· Authenticated Users (with option “This Folder Only”)

- Traverse Folder
- List Folder
- Read Attributes / Read Extended Attributes
- Create Folder
- Read Permissions

· CREATOR OWNER (with option “Subfolders and Files Only”)
- Full Control

Of course, you’ll also already have in there the usual complement of Full Control entries for Administrators,  SYSTEM, and whatever else is typical in the particular environment.  [Be careful when adding permission entries to the root folder:  you don’t want to see users lose their existing home directory permissions, so stay away from that “Replace all child object permissions …” option!]

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Monday, March 31, 2014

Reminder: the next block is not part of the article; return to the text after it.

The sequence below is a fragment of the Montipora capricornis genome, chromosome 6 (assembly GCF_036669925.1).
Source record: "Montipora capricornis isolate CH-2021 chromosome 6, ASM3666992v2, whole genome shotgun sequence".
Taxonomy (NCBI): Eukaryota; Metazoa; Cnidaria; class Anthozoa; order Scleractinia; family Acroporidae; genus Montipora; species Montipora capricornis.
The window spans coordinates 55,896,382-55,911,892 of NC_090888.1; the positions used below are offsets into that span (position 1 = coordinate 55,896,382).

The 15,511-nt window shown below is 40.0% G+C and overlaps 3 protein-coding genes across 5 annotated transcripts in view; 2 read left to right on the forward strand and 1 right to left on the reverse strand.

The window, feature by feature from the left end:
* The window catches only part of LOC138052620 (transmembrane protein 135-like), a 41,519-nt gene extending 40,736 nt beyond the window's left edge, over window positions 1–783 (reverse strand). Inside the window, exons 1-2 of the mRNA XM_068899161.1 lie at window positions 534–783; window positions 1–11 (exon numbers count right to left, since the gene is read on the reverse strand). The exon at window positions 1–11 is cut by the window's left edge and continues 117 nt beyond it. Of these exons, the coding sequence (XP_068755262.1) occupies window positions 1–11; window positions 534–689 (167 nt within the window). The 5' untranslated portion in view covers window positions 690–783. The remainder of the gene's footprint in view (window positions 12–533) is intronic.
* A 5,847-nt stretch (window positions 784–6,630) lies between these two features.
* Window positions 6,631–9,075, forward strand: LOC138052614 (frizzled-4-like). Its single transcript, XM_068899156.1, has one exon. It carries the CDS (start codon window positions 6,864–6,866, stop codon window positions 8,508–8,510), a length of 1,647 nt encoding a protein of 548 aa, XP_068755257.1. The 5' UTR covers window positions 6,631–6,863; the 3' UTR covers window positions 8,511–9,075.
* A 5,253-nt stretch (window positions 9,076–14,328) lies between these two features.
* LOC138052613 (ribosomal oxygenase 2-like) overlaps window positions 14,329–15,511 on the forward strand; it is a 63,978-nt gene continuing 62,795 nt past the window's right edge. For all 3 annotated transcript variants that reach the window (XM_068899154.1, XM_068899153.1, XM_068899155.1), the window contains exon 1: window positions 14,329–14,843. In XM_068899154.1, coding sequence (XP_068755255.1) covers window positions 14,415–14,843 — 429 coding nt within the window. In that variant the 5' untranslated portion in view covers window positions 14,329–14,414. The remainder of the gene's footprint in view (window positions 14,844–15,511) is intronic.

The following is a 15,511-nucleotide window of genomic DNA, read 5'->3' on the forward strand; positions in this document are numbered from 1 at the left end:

Drunk Mouse® when RDPing from a Citrix Session to a Windows 2012 Server

ScreenClip

Sure, it’s a deep rabbit hole, but as a consultant I am frequently leveraging Citrix XenApp to get into an environment and then using RDP from that session to get to the servers I really need to work on.  I’ve recently started noticing that when I am connecting to a Windows 2012 Server, the mouse is very slow and jittery.  Very similar to when in a Virtual Machine and hardware acceleration is not enabled.

After a bit of Googlin’ around, turns out the fix is to deselect the Mouse Pointer Shadows on the target 2012 server. 
Instant Speed!

Thank you internet.